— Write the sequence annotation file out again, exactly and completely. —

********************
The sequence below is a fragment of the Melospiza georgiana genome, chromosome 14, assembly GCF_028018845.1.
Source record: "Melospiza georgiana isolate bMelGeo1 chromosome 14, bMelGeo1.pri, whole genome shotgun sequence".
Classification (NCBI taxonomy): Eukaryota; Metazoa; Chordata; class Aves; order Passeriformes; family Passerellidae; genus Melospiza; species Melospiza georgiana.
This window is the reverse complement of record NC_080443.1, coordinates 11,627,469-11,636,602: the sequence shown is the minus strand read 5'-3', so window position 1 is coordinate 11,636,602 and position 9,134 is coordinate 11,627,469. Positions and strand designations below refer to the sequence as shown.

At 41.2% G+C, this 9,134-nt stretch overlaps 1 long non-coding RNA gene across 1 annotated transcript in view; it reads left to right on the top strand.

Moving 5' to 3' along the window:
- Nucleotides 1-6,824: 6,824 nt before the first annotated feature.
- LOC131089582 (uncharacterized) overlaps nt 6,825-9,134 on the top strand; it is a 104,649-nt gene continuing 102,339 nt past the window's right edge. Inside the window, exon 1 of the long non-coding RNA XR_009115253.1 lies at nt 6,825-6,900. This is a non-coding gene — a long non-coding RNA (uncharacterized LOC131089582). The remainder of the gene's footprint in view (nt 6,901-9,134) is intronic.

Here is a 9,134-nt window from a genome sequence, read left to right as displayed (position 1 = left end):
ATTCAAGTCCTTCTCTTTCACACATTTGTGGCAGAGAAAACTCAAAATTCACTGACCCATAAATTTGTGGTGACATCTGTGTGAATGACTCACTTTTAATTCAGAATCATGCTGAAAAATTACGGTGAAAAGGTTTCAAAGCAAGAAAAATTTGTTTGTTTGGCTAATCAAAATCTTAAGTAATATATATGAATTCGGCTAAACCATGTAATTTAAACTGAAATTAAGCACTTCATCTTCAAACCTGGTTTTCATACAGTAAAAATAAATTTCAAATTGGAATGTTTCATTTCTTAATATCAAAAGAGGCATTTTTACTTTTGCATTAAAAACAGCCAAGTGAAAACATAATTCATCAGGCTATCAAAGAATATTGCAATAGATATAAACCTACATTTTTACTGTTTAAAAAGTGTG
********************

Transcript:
The sequence below is a fragment of the Melospiza georgiana genome, chromosome 14, assembly GCF_028018845.1.
Source record: "Melospiza georgiana isolate bMelGeo1 chromosome 14, bMelGeo1.pri, whole genome shotgun sequence".
Classification (NCBI taxonomy): Eukaryota; Metazoa; Chordata; class Aves; order Passeriformes; family Passerellidae; genus Melospiza; species Melospiza georgiana.
This window is the reverse complement of record NC_080443.1, coordinates 11,627,469-11,636,602: the sequence shown is the minus strand read 5'-3', so window position 1 is coordinate 11,636,602 and position 9,134 is coordinate 11,627,469. Positions and strand designations below refer to the sequence as shown.

At 41.2% G+C, this 9,134-nt stretch overlaps 1 long non-coding RNA gene across 1 annotated transcript in view; it reads left to right on the top strand.

Moving 5' to 3' along the window:
- Nucleotides 1-6,824: 6,824 nt before the first annotated feature.
- LOC131089582 (uncharacterized) overlaps nt 6,825-9,134 on the top strand; it is a 104,649-nt gene continuing 102,339 nt past the window's right edge. Inside the window, exon 1 of the long non-coding RNA XR_009115253.1 lies at nt 6,825-6,900. This is a non-coding gene — a long non-coding RNA (uncharacterized LOC131089582). The remainder of the gene's footprint in view (nt 6,901-9,134) is intronic.

Here is a 9,134-nt window from a genome sequence, read left to right as displayed (position 1 = left end):
ATTCAAGTCCTTCTCTTTCACACATTTGTGGCAGAGAAAACTCAAAATTCACTGACCCATAAATTTGTGGTGACATCTGTGTGAATGACTCACTTTTAATTCAGAATCATGCTGAAAAATTACGGTGAAAAGGTTTCAAAGCAAGAAAAATTTGTTTGTTTGGCTAATCAAAATCTTAAGTAATATATATGAATTCGGCTAAACCATGTAATTTAAACTGAAATTAAGCACTTCATCTTCAAACCTGGTTTTCATACAGTAAAAATAAATTTCAAATTGGAATGTTTCATTTCTTAATATCAAAAGAGGCATTTTTACTTTTGCATTAAAAACAGCCAAGTGAAAACATAATTCATCAGGCTATCAAAGAATATTGCAATAGATATAAACCTACATTTTTACTGTTTAAAAAGTGTG